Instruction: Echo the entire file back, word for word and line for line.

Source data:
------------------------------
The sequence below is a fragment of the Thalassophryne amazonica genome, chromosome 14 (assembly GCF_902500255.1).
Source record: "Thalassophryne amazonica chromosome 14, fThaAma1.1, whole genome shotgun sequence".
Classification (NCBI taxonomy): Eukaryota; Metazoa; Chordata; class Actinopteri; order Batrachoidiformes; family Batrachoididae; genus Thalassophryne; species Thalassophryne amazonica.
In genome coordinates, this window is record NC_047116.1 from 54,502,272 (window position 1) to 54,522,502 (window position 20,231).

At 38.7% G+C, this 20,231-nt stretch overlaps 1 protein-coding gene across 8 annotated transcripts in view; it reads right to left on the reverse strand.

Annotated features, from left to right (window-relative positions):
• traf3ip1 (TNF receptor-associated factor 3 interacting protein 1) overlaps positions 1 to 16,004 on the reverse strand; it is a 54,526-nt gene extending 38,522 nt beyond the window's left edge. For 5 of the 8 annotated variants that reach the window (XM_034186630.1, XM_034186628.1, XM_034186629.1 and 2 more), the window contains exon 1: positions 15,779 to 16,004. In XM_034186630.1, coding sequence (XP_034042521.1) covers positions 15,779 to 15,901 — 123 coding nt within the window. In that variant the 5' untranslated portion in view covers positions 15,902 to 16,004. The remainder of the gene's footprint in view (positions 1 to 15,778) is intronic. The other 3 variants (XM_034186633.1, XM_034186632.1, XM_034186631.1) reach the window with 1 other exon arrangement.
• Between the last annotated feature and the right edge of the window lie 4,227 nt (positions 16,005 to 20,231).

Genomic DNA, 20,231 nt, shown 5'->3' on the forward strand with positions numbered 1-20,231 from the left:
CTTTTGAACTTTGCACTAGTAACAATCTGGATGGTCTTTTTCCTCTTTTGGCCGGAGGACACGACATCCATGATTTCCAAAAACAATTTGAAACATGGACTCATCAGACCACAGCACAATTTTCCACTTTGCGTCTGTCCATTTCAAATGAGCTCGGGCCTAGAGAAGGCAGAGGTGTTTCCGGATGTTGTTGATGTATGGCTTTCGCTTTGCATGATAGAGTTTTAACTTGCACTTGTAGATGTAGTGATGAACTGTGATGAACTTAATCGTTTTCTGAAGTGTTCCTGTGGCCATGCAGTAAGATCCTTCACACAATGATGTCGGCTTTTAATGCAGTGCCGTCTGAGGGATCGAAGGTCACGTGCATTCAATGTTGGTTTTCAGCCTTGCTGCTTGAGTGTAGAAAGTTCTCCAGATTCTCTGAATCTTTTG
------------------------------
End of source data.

The sequence below is a fragment of the Thalassophryne amazonica genome, chromosome 14 (assembly GCF_902500255.1).
Source record: "Thalassophryne amazonica chromosome 14, fThaAma1.1, whole genome shotgun sequence".
Classification (NCBI taxonomy): Eukaryota; Metazoa; Chordata; class Actinopteri; order Batrachoidiformes; family Batrachoididae; genus Thalassophryne; species Thalassophryne amazonica.
In genome coordinates, this window is record NC_047116.1 from 54,502,272 (window position 1) to 54,522,502 (window position 20,231).

At 38.7% G+C, this 20,231-nt stretch overlaps 1 protein-coding gene across 8 annotated transcripts in view; it reads right to left on the reverse strand.

Annotated features, from left to right (window-relative positions):
• traf3ip1 (TNF receptor-associated factor 3 interacting protein 1) overlaps positions 1 to 16,004 on the reverse strand; it is a 54,526-nt gene extending 38,522 nt beyond the window's left edge. For 5 of the 8 annotated variants that reach the window (XM_034186630.1, XM_034186628.1, XM_034186629.1 and 2 more), the window contains exon 1: positions 15,779 to 16,004. In XM_034186630.1, coding sequence (XP_034042521.1) covers positions 15,779 to 15,901 — 123 coding nt within the window. In that variant the 5' untranslated portion in view covers positions 15,902 to 16,004. The remainder of the gene's footprint in view (positions 1 to 15,778) is intronic. The other 3 variants (XM_034186633.1, XM_034186632.1, XM_034186631.1) reach the window with 1 other exon arrangement.
• Between the last annotated feature and the right edge of the window lie 4,227 nt (positions 16,005 to 20,231).

Genomic DNA, 20,231 nt, shown 5'->3' on the forward strand with positions numbered 1-20,231 from the left:
CTTTTGAACTTTGCACTAGTAACAATCTGGATGGTCTTTTTCCTCTTTTGGCCGGAGGACACGACATCCATGATTTCCAAAAACAATTTGAAACATGGACTCATCAGACCACAGCACAATTTTCCACTTTGCGTCTGTCCATTTCAAATGAGCTCGGGCCTAGAGAAGGCAGAGGTGTTTCCGGATGTTGTTGATGTATGGCTTTCGCTTTGCATGATAGAGTTTTAACTTGCACTTGTAGATGTAGTGATGAACTGTGATGAACTTAATCGTTTTCTGAAGTGTTCCTGTGGCCATGCAGTAAGATCCTTCACACAATGATGTCGGCTTTTAATGCAGTGCCGTCTGAGGGATCGAAGGTCACGTGCATTCAATGTTGGTTTTCAGCCTTGCTGCTTGAGTGTAGAAAGTTCTCCAGATTCTCTGAATCTTTTG